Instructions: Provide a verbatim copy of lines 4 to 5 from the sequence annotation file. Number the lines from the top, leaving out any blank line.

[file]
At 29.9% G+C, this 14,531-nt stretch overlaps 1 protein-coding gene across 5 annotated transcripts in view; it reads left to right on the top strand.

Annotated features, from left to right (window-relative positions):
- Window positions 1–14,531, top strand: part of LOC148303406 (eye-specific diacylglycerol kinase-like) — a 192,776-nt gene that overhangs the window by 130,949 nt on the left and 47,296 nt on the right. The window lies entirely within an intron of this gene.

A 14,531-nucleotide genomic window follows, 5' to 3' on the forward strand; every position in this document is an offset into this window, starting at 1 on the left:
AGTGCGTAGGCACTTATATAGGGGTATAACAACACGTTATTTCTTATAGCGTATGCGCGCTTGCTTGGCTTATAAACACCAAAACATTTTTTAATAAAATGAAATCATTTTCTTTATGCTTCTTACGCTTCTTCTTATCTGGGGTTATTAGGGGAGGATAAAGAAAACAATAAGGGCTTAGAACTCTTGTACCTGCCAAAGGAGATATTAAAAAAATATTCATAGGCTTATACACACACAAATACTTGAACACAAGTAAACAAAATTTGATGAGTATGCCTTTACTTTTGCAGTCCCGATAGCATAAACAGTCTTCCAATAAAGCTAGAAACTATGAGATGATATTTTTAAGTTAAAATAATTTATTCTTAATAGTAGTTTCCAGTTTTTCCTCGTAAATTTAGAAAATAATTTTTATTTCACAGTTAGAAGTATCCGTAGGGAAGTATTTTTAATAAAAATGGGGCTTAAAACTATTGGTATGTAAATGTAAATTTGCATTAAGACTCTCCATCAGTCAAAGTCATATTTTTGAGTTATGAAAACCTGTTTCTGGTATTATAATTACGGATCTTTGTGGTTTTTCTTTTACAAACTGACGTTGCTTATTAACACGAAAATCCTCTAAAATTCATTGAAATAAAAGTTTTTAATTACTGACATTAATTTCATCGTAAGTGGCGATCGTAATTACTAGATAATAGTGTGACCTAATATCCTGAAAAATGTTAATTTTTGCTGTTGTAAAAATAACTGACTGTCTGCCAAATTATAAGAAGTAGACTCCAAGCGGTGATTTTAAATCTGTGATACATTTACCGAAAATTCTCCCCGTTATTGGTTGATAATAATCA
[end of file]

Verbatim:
A 14,531-nucleotide genomic window follows, 5' to 3' on the forward strand; every position in this document is an offset into this window, starting at 1 on the left:
AGTGCGTAGGCACTTATATAGGGGTATAACAACACGTTATTTCTTATAGCGTATGCGCGCTTGCTTGGCTTATAAACACCAAAACATTTTTTAATAAAATGAAATCATTTTCTTTATGCTTCTTACGCTTCTTCTTATCTGGGGTTATTAGGGGAGGATAAAGAAAACAATAAGGGCTTAGAACTCTTGTACCTGCCAAAGGAGATATTAAAAAAATATTCATAGGCTTATACACACACAAATACTTGAACACAAGTAAACAAAATTTGATGAGTATGCCTTTACTTTTGCAGTCCCGATAGCATAAACAGTCTTCCAATAAAGCTAGAAACTATGAGATGATATTTTTAAGTTAAAATAATTTATTCTTAATAGTAGTTTCCAGTTTTTCCTCGTAAATTTAGAAAATAATTTTTATTTCACAGTTAGAAGTATCCGTAGGGAAGTATTTTTAATAAAAATGGGGCTTAAAACTATTGGTATGTAAATGTAAATTTGCATTAAGACTCTCCATCAGTCAAAGTCATATTTTTGAGTTATGAAAACCTGTTTCTGGTATTATAATTACGGATCTTTGTGGTTTTTCTTTTACAAACTGACGTTGCTTATTAACACGAAAATCCTCTAAAATTCATTGAAATAAAAGTTTTTAATTACTGACATTAATTTCATCGTAAGTGGCGATCGTAATTACTAGATAATAGTGTGACCTAATATCCTGAAAAATGTTAATTTTTGCTGTTGTAAAAATAACTGACTGTCTGCCAAATTATAAGAAGTAGACTCCAAGCGGTGATTTTAAATCTGTGATACATTTACCGAAAATTCTCCCCGTTATTGGTTGATAATAATCA